- Britain, Germany, Italy say Omicron cases detected
- UK PM Johnson unveils new measures to try to stop spread
- Many states announce travel curbs, bans on southern Africa
- Dutch authorities test air passengers for Omicron variant
Ten countries in southern African have been placed on the travel red list because of concern about a new Covid variant, reports BBC.
Countries on the red list
The changes mark the return of the travel red list, which had been cleared of all countries in October.
The countries placed on it – at 04:00 GMT on Sunday – are South Africa, Namibia, Zimbabwe, Botswana, Lesotho, Eswatini Angola, Namibia, Mozambique and Zambia.
Australia confirmed on Sunday that two people arriving from southern Africa over the weekend had tested positive for the Omicron coronavirus variant, adding to a growing number of countries fighting the highly infectious strain.
The Omicron variant of the coronavirus is probably already circulating in France, its health minister said on Sunday, adding that the government was tightening restrictions to contain its spread.
Israel is to ban foreigners from entering the country for 14 days and use surveillance to halt the spread of the new Covid variant, local media report.
The ban is expected to come into effect at midnight on Sunday, following full cabinet approval.
Israel has so far confirmed one case of the potentially more infectious Omicron variant first detected in South Africa.
Austria has detected its first suspected case of the new Omicron coronavirus variant in the Tirol, authorities in the alpine region said late on Saturday.
What is the new Covid variant?
In the past week a heavily mutated Covid variant has been identified, rapidly labelled a “variant of concern” by the World Health Organization and named Omicron. It has been detected in countries including the UK.
It is a rapidly evolving situation. Omicron’s genetic profile has raised concerns, but there’s a shortage of real-world data that means nobody has the complete picture of what it can do.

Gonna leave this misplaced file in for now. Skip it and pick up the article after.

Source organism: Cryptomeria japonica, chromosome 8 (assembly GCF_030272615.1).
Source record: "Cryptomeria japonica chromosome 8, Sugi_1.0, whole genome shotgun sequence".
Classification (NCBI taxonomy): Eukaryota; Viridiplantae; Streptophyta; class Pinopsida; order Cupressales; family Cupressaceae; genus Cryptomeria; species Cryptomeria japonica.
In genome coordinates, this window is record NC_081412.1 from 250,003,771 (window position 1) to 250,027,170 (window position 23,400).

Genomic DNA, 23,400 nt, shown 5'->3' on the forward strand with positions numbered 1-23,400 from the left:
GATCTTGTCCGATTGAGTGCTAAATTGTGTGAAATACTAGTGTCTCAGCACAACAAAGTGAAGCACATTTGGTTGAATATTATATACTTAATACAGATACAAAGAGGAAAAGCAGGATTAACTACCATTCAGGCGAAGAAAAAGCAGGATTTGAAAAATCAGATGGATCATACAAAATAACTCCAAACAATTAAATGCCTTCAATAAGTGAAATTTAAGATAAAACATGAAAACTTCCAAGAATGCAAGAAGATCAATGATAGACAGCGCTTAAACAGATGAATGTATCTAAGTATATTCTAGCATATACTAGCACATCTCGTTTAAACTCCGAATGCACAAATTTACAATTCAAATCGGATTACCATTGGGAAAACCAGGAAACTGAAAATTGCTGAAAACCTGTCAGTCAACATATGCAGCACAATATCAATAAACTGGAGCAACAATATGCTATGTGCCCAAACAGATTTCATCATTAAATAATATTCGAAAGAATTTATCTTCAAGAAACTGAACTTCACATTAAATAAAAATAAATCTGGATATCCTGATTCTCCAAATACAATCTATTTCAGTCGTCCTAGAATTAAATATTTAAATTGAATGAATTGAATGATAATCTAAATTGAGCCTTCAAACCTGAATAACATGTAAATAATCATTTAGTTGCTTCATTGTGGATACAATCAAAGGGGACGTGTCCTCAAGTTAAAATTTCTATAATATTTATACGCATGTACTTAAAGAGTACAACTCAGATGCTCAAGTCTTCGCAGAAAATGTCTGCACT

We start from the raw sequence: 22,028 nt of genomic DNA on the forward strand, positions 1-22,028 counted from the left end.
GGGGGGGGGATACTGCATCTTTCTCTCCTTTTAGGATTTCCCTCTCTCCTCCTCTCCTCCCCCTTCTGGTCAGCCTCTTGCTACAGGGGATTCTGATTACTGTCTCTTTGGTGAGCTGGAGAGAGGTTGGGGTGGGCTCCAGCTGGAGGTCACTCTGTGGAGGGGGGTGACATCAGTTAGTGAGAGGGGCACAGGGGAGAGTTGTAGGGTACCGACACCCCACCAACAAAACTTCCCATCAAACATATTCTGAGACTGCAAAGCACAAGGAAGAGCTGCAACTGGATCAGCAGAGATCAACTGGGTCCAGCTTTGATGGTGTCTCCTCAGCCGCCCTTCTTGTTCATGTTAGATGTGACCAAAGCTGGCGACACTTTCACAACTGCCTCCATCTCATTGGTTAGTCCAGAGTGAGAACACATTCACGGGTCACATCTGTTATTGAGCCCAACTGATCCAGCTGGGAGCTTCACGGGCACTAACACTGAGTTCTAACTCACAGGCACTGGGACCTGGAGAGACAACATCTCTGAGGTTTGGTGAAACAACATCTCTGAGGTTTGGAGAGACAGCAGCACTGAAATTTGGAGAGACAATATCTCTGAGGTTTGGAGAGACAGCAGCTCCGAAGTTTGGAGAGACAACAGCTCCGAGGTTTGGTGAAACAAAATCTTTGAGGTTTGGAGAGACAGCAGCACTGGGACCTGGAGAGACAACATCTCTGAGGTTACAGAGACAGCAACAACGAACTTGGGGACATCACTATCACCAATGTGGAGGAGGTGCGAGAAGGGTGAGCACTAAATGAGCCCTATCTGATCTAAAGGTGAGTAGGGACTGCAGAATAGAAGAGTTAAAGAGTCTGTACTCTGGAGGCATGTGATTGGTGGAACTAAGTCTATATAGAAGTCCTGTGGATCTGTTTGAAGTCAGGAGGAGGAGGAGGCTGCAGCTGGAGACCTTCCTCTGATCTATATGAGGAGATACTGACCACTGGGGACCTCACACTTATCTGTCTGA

It is unclear how big a threat it poses. Yet, it is at this early stage, in an absence of definitive facts and when there is a danger of both underreacting and overreacting, that the UK government has to act.
Variant of concern
It also has mutations that theoretically make vaccines less effective and the World Health Organization says there is a higher risk of reinfection than with other variants.
But we don’t know how transmissible it is. We don’t know whether it is milder or more severe. We don’t know what will really happen when it comes up against our significant wall of immunity built up through vaccines, boosters and high levels of Covid this autumn.
Travel bans and new quarantine requirements
The variant’s discovery and fast spread across the world is an uncomfortable reminder that the pandemic is far from over.
A number of countries have slammed their borders shut to travelers from southern Africa, with the European Union, Japan, Australia, the United States, Canada and many others banning travelers from countries including South Africa, Botswana, Zimbabwe, Namibia, Lesotho, Eswatini, Mozambique and Malawi.
Increased risk of reinfection
The World Health Organization (WHO) designated the Omicron variant, originally referred to as B.1.1.529, a “variant of concern.” WHO said on Friday that early evidence suggest the Omicron variant, first identified in South Africa, could pose an increased risk of reinfection and said that some of the mutations detected on the variant were concerning.
But WHO stressed that more research is needed to determine whether the variant is more contagious, whether it causes more severe disease, and whether it could evade vaccines.
“This variant has a large number of mutations and some of these mutations have some worrying characteristics,” Maria Van Kerkhove, WHO’s technical lead for Covid-19, said in a statement on Friday.
“Right now there are many studies that are underway … so far there’s little information but those studies are underway so we need researchers to have the time to carry those out and WHO will inform the public and our partners and our member states as soon as we have more information,” she added.
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